In time you should see improvement in your liver disease and its complications. Keep in mind that liver disease doesn't reverse itself overnight. Now that you have stopped further damage to your liver from the virus your liver and body should be able to recover.
I am very happy you were able to treat your hepatitis C.The odds are very high that you have been cured, thankfully.
Best wishes for good health and a lower MELD score as your liver heals.
Here are the thoughts of one of the leading hepatologist and hepatitis C experts in the US on the treatment of hepatitis C in patients with decompensated cirrhosis.
My Take on New Guidance for Treating Genotype 1 HCV–Infected Patients With Decompensated Cirrhosis - Norah Terrault, MD, MPH - 5/5/2015
The Most Challenging Patients
"...All patients with decompensated cirrhosis should be simultaneously considered for liver transplantation. For those who are not eligible for HCV therapy, transplantation may be the only means of achieving improved liver function and prevent progression of decompensation with HCV treatment in the posttransplant period. However, there are certain patients with decompensated liver disease who are not transplant candidates, and we are motivated to treat those patients with the goal of stabilizing their liver disease and reversing their complications of liver failure. We have no data showing a mortality benefit from treating this population; however, encouraging preliminary data are emerging that patients do have improvement in their MELD and CPT scores following treatment, suggesting that reversal of liver complications is possible.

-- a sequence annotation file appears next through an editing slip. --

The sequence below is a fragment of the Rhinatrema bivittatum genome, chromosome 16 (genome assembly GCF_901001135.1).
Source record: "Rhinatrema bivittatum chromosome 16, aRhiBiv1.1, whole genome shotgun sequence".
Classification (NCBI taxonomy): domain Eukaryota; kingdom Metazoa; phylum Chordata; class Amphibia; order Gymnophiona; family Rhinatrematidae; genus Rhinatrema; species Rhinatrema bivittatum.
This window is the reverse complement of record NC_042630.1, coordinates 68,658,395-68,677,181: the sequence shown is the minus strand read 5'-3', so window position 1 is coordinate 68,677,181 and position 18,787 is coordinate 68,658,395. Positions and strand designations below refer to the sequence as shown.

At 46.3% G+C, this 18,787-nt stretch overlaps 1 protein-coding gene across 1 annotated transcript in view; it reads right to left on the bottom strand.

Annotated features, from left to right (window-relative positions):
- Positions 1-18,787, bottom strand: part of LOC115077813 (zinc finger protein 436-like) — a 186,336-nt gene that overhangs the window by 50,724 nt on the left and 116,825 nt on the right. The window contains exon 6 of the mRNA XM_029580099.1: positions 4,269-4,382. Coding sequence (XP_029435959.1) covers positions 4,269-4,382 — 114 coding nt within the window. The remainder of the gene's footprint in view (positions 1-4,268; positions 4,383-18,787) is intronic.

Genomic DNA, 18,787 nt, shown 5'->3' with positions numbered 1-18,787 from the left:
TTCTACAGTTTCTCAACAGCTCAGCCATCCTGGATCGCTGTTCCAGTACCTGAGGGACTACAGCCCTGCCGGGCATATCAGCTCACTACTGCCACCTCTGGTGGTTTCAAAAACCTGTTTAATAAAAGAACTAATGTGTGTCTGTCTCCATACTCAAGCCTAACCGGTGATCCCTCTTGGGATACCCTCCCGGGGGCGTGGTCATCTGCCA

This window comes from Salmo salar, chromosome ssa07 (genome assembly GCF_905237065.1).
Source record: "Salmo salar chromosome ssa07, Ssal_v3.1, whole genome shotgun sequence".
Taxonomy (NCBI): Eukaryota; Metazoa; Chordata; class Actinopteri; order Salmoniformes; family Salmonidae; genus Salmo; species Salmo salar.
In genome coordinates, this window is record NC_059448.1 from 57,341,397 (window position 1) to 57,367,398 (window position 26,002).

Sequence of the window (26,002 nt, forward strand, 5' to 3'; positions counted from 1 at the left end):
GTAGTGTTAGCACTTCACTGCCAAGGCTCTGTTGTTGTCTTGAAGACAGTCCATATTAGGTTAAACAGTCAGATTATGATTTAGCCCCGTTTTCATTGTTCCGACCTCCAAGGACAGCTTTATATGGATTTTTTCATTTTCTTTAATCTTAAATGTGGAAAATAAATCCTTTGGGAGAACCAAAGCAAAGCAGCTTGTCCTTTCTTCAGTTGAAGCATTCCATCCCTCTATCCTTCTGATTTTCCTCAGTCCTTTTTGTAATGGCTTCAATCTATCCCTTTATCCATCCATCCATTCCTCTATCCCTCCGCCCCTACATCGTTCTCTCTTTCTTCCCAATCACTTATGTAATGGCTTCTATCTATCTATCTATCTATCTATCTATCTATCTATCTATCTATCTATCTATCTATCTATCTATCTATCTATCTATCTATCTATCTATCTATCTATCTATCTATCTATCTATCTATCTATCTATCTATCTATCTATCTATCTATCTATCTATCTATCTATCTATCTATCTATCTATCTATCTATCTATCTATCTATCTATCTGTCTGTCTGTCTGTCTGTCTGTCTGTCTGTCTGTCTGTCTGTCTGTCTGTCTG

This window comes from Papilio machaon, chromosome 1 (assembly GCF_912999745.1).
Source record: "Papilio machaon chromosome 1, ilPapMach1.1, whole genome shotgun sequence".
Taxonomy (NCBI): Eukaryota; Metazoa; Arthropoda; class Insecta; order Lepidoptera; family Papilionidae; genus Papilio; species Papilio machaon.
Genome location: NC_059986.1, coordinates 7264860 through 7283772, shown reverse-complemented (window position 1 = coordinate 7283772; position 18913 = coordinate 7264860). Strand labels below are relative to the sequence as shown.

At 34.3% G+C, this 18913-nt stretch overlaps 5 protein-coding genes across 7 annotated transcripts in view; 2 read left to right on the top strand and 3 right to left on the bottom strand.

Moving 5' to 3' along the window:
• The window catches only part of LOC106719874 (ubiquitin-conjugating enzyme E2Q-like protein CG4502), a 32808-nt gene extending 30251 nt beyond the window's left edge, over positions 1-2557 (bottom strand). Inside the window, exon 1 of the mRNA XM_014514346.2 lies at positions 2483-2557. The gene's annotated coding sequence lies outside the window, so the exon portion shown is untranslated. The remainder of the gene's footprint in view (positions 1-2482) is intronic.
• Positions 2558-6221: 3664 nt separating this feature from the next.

Treatment Timing and Other Considerations